Summer made a tentative return to the Western Cape last week (though as I write it is dull and cloudy again, albeit warm enough), sufficiently for me to resume my quest for good value, cheapish foreign whites at the supermarkets. Not Pick n Pay, which is pretty pathetic when it comes to foreign stuff, and the Constantia Woolworths has a surprisingly small wine section – with one Italian pinot grigio unenterprisingly representing Europe’s whites.
So, to Checkers once more, but it proved difficult to find three I wanted. A German Riesling was a must-try, and a reader had recommended the Chilean sauvignon blanc so I gritted my teeth and took that. But the white Côtes-du-Rhône was vintage 2015 and the colour was showing very developed through the clear bottle, so I suspected it was well past its best, so no. There was an Australian sauvignon blanc, but one was enough (of all things, why have two sauvignons in your small collection of foreign wines in South Africa?). And another bloody Italian pinot grigio, at which I baulked, full of prejudice (well, post-judice really).
I thought it was perhaps the gloom inflicted on the shelves by load-shedding that made my quest difficult, but a return visit the next day confirmed the paucity of choice. So, bearing in mind how well red grenache has been doing in my supermarket forays, I abandoned whites and got a Spanish one of those – Garnacha on the label, which it should be on all labels if there were justice in the variety-naming world, seeing that it’s a Spanish and not a French grape. (On the note of successful grenaches: following the advice given in a comment when I’d praised Woolworth’s version from Ken Forrester, and the enthusiasm for grenache from another reader, I bought myself a bottle of the Marras Grenache, also from Woolworths, which I enjoyed even more; am yet to find the non-Woolworths Marras bottling, but firmly intend to do so.)
Anakena Sauvignon Blanc 2017 (like the Australian Cab-Shiraz I wrote about last week) has travelled an enormous distance to get here, being produced in Chile and bottled in the UK. Talk about carbon footprints…. Typically fresh and juicy, well balanced and not too acidic, it’s got a nice earthy note and is more cape-gooseberryish than a local is likely to be, so it offers a pleasant change, I’d have thought – and at a mere R50 seems good value to me.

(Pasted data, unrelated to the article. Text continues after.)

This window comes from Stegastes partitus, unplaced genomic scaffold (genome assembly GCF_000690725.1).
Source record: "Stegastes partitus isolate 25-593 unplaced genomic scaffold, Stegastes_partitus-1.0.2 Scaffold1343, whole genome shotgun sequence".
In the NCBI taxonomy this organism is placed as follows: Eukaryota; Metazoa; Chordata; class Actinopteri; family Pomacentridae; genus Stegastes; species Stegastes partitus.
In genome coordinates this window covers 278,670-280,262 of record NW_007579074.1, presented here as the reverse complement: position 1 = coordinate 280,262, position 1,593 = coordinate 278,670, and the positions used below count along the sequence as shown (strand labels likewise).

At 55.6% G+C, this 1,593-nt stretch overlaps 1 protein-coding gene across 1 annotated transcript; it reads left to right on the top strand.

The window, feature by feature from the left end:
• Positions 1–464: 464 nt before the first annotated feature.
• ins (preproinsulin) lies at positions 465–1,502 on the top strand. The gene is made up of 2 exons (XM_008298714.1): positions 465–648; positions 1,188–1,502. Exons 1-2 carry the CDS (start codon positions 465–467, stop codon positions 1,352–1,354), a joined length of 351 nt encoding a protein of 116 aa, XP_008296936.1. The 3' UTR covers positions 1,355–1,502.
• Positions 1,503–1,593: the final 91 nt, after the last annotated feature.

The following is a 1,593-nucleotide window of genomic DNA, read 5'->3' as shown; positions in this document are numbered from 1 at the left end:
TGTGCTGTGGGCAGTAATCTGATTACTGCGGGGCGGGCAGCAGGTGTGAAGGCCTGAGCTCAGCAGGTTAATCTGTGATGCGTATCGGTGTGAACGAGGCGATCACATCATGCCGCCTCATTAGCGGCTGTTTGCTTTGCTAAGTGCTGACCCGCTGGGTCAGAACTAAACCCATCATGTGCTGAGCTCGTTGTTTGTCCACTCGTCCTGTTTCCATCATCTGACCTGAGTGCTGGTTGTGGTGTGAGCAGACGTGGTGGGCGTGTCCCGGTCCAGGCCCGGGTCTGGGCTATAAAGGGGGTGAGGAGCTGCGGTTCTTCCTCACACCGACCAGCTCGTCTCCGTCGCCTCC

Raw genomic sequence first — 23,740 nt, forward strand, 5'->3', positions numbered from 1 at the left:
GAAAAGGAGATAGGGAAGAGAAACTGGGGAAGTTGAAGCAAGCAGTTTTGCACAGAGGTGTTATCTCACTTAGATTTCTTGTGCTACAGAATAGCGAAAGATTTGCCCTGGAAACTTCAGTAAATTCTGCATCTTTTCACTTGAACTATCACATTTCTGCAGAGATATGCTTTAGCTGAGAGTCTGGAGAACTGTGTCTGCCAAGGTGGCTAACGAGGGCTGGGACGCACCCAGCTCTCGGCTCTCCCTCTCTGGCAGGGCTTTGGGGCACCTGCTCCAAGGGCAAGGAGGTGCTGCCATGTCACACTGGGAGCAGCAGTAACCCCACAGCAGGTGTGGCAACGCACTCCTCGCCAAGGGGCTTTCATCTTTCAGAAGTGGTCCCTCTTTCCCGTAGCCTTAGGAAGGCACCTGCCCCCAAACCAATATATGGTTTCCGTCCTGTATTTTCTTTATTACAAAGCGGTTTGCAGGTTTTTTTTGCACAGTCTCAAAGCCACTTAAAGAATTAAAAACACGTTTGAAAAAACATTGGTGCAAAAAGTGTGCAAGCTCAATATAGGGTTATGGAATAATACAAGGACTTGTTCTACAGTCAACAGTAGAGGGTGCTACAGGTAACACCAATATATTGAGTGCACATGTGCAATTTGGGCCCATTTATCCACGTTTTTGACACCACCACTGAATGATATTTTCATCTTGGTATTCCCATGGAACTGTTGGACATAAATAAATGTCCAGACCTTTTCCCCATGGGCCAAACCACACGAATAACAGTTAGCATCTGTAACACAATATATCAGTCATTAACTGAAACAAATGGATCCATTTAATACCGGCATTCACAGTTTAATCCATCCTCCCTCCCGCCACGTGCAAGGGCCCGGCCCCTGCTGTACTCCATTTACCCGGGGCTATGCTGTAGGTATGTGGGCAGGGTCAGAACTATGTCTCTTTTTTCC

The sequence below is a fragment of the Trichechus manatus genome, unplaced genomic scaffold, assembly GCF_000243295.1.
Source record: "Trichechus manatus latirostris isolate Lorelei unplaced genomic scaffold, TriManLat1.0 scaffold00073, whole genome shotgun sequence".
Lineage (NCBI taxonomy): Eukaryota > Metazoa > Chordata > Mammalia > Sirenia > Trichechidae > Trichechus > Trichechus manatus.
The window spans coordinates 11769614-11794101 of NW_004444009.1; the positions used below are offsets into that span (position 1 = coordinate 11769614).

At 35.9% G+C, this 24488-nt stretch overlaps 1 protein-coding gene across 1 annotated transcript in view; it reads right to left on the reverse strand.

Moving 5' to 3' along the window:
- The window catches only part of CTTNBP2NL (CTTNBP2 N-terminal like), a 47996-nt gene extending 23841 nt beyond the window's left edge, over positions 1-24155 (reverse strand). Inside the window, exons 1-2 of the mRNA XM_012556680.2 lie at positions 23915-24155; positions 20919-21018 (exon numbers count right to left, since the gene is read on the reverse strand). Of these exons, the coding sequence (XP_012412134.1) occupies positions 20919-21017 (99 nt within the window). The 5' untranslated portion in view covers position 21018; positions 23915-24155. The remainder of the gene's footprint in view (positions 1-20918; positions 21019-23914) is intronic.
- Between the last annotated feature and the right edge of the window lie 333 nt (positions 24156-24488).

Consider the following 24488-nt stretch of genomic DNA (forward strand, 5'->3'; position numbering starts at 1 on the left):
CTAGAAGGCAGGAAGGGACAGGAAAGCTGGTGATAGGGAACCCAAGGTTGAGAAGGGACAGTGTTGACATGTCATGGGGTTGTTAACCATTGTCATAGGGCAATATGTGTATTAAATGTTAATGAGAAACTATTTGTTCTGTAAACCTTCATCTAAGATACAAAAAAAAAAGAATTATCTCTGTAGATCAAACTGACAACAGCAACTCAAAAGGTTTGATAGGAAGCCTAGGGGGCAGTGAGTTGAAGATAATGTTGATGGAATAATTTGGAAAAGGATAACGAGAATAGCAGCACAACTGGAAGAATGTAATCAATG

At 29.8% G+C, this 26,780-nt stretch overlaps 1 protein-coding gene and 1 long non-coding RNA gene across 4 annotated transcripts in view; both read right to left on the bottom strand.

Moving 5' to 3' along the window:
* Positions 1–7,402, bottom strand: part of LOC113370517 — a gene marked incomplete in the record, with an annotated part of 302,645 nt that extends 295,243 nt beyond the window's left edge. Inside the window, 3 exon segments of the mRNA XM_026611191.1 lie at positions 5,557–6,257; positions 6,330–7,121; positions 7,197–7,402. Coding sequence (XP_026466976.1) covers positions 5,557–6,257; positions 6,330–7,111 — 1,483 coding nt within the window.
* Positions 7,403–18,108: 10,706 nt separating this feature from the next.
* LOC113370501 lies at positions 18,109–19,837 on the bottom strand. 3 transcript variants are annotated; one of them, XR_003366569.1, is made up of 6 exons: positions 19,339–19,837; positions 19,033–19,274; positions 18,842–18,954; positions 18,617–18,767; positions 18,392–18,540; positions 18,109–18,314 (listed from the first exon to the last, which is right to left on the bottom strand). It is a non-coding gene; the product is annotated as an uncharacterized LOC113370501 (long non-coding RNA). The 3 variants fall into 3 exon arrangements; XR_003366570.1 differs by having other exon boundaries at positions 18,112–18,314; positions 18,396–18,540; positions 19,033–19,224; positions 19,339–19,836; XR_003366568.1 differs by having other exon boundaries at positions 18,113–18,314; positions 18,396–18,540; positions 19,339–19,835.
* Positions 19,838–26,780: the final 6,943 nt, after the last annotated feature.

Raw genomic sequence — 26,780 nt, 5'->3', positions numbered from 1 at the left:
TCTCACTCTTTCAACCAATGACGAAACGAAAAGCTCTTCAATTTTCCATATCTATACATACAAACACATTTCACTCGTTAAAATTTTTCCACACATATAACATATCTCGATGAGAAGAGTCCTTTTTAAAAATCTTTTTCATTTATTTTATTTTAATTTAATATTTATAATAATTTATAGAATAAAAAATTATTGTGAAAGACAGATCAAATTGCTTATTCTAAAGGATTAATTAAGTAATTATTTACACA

The Moselgarten Riesling Kabinett 2016 is to me greatly more interesting and even better value – a great grape from a great address (the Mosel) at a mere R60. It does what only riesling Kabinett can do: offer both charming, elegant delicacy and depth, fully satisfying at a mere 8% alcohol. There’s an obvious sweet touch – and also a bit of green bite from the early-picked grapes – but effectively it’s pretty dry, given a good acidity. The peachy, citrus fruit has already faded a little and a hint of petrol come in – but I like that too. It proved a perfect partner to my dinner of hot and spicy-savoury tofu, Asian-inspired via Ottolenghi. This was the only bottle at my branch of Checkers but if I can find more, I’ll buy a caseload. (I even feel a bit resentful at sharing the news.)
It was quite a leap of aromas and flavours and structures moving from northern Europe cool-climate refinement to the generous, sensual richness of Torres San Valentin Garnacha 2016. The bottle doesn’t give an origin more precise than “Spain”, but the Torres website says Catalunya (Catalonia), and also suggests that there might be some admixture of other varieties. It’s a very pleasant wine, with a nice little grip of ripe tannin and sufficient acidity; some warmth from the declared 14% alcohol. No real fruit depth, but totally satisfactory and recommendable – though only after spending the same sort of money on the Marras (and Ken Forrester) versions, which I think I’ll stick to.
But I have convincingly made the discovery that no doubt many readers have arrived at long before I got round to it: In a situation of drought, Checkers (with the selection advice of Michael Fridjhon) really is doing local imbibers a great service through its range of modest foreign wines, judging by what I’ve tasted. I intend to explore more – and I wish some of our grander importers would do likewise and start doing a bit of searching rather than relying on the established names, so as to bring us more wines of this quality at this sort of price. Because they’re not doing so now.
- Tim James is one of South Africa’s leading wine commentators, contributing to various local and international wine publications. He is a taster (and associate editor) for Platter’s. His book Wines of South Africa – Tradition and Revolution appeared in 2013.